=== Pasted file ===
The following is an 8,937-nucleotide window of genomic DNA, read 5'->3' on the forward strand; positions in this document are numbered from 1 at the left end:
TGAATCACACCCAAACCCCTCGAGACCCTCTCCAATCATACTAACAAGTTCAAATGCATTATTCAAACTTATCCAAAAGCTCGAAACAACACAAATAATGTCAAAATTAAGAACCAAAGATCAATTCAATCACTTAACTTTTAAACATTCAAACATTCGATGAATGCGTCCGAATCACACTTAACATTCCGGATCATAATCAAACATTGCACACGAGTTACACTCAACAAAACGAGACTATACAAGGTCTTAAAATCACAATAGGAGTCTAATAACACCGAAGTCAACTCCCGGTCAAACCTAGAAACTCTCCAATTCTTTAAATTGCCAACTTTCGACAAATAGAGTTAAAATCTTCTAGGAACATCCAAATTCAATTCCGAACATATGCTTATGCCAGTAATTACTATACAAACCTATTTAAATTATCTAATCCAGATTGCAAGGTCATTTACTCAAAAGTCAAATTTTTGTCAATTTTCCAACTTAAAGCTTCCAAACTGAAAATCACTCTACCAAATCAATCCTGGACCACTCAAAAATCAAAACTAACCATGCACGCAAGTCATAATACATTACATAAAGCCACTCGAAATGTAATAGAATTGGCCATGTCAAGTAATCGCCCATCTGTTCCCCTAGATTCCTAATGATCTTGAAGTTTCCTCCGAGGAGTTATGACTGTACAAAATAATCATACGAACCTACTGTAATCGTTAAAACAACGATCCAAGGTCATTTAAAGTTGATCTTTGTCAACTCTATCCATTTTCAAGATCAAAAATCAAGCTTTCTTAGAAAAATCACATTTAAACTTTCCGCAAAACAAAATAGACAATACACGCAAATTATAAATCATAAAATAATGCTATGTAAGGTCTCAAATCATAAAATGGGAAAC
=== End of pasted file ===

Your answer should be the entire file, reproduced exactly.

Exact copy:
The following is an 8,937-nucleotide window of genomic DNA, read 5'->3' on the forward strand; positions in this document are numbered from 1 at the left end:
TGAATCACACCCAAACCCCTCGAGACCCTCTCCAATCATACTAACAAGTTCAAATGCATTATTCAAACTTATCCAAAAGCTCGAAACAACACAAATAATGTCAAAATTAAGAACCAAAGATCAATTCAATCACTTAACTTTTAAACATTCAAACATTCGATGAATGCGTCCGAATCACACTTAACATTCCGGATCATAATCAAACATTGCACACGAGTTACACTCAACAAAACGAGACTATACAAGGTCTTAAAATCACAATAGGAGTCTAATAACACCGAAGTCAACTCCCGGTCAAACCTAGAAACTCTCCAATTCTTTAAATTGCCAACTTTCGACAAATAGAGTTAAAATCTTCTAGGAACATCCAAATTCAATTCCGAACATATGCTTATGCCAGTAATTACTATACAAACCTATTTAAATTATCTAATCCAGATTGCAAGGTCATTTACTCAAAAGTCAAATTTTTGTCAATTTTCCAACTTAAAGCTTCCAAACTGAAAATCACTCTACCAAATCAATCCTGGACCACTCAAAAATCAAAACTAACCATGCACGCAAGTCATAATACATTACATAAAGCCACTCGAAATGTAATAGAATTGGCCATGTCAAGTAATCGCCCATCTGTTCCCCTAGATTCCTAATGATCTTGAAGTTTCCTCCGAGGAGTTATGACTGTACAAAATAATCATACGAACCTACTGTAATCGTTAAAACAACGATCCAAGGTCATTTAAAGTTGATCTTTGTCAACTCTATCCATTTTCAAGATCAAAAATCAAGCTTTCTTAGAAAAATCACATTTAAACTTTCCGCAAAACAAAATAGACAATACACGCAAATTATAAATCATAAAATAATGCTATGTAAGGTCTCAAATCATAAAATGGGAAAC